Termaria Casa del Agua is one of Europe’s largest water leisure centres and it’s situated right here, in the centre of A Coruña. This fabulous space is a veritable urban oasis, housing the city’s largest thalassotherapy centre, an Olympic sized swimming pool, treatment rooms, a fitness centre and indoor as well as outdoor relaxation spaces.
Every city has its local team, and A Coruña is no different. Here it is Deportivo La Coruña that carries the banner, and it has done so very well over the years, representing the city and region at the top level of Spanish football – and allowing it to punch above its weight and mix in with traditional giants like Real Madrid and Barcelona.
The city of A Coruña is bursting with a wide range of popular, authentic, traditional and up and coming restaurants, and there is certainly no shortage of delicious eateries in town. But the one that tops all the polls consistently and never fails to disappoint is the renowned Alborada, which has been awarded a much-coveted Michelin star for the fourth year running.
We’ve heard a lot about the bounty of the Basque kitchen in recent years, but Galicia is every bit as blessed with a veritable cornucopia of gorgeous ingredients that form the basis of an honest but delicious culinary tradition. From the deep blue waters off its coast comes some of the finest fish in Europe, from the rocky cliffs and coastal lagoons delicious shellfish, and from the lush green pastures, forests and fields a range of produce that includes first class dairy products, meat, vegetables, bread and mushrooms.
A Coruña’s location on the northwestern tip of the Iberian Peninsula makes it an ideal port of call for cruise ships travelling between the Atlantic and the Mediterranean. So much so that over the past few years it has become an increasingly popular cruise destination in its own right, with most cruise lines now including this fair city in their itinerary, be they on European routes or transatlantic cruises to and from the Americas.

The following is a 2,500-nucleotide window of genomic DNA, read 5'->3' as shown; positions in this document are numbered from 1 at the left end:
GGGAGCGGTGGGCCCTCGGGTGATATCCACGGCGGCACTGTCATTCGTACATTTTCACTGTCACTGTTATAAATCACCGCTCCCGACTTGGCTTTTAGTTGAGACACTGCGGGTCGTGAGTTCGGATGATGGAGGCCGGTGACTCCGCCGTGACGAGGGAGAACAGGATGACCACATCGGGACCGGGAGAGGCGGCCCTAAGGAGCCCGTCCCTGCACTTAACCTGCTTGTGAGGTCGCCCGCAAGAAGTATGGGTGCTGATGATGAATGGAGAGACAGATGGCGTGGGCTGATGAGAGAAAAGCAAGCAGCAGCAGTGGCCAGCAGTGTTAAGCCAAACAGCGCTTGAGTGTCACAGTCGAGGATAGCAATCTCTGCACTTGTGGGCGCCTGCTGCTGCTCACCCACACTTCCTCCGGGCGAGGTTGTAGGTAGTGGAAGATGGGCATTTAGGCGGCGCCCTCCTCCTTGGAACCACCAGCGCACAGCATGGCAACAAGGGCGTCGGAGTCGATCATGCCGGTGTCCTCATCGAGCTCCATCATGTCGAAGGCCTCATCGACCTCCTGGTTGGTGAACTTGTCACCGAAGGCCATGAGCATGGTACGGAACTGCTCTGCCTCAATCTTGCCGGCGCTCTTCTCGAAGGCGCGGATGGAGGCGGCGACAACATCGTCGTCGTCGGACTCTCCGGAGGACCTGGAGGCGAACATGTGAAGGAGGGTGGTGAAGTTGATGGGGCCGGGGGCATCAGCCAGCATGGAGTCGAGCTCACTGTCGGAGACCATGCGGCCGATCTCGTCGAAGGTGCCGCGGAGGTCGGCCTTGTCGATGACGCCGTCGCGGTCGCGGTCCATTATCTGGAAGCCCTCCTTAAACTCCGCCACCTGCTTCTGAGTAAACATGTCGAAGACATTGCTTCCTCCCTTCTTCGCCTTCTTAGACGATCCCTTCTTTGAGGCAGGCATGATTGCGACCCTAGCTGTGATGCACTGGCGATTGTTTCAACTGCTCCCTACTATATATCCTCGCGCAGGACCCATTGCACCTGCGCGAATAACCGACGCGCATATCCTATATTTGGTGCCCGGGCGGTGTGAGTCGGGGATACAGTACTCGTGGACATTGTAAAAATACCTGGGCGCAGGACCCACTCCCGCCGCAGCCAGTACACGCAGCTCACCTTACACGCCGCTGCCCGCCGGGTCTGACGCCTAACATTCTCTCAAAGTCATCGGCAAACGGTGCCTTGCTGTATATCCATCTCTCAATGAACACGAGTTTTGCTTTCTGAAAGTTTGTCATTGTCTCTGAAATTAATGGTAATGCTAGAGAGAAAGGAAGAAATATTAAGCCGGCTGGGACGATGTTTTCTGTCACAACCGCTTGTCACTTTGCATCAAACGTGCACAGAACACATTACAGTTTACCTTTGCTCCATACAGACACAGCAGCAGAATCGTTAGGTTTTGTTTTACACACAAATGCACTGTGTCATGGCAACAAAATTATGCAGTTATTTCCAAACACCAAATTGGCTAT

It’s a curious fact that in Mediterranean Spain the locals call their coasts Costa del Sol (Sun Coast) or Costa Blanca (White Coast) that are designed to appeal to savvy, sun-seeking tourists, while Galicia features a coastline with a rather more grizzly but intriguing name – Costa da Morte (Coast of Death). But fear not intrepid traveller. For while it is fair to say that its name is unlikely to conjure up images of fine beaches and a stunning shoreline, this largely unspoilt coast is everything but as foreboding as the name suggests.
Anyone who has not tried these delicious delicacies before, would be forgiven for giving them a wide berth should you innocently stumble across them in a Galician fish market. But although percebes are often described as slightly odd looking, they are known to reduce seafood fans to a bunch of salivating shipwrecks. Those in the know say that they have a sweet lobster taste and are usually boiled and served piping hot – washed down with a glass or two of the local Galician Albariño wine, of course.
Having elaborated in a recent blog about how there are Galician communities across Europe and the Americas, we naturally couldn’t ignore all those Galicians who have risen to fame and/or notoriety.
Among them are such venerated writers as Álvaro Cunqeiro and Camilo José Cela, who won the 1989 Nobel Prize for Literature. By then Cela had been writing for almost half a century. Born in Padrón, in Galicia, he was later ennobled by King Juan Carlos, receiving the title ‘1st Marquis of Iria Flavia’, the irony of which was no doubt not lost on the man who’d spent his life being irreverent.
A home made from granite is a home made well – and if it’s made from Galician granite then you can rest assure that it’s rock-solid.
The geology of Galicia has endowed it with one of the finest building granites in the world. Used in construction and architectural elements since the earliest of times, it can be seen in the grand mansions, country estates, public buildings and even traditional farmer’s cottages of the region.
Speaking of Galician architecture it is tempting to start right at the beginning, with the mysterious walled stone settlements known as castros that have been found in remote countryside and coastal areas across the region.
They, however, form part of a merger of Iberian and Celtic culture that dates back thousands of years, and while elements of this form of architecture can still be seen in the rural cottages of Galicia, the styles and buildings of cities such as A Coruña are a different thing altogether.
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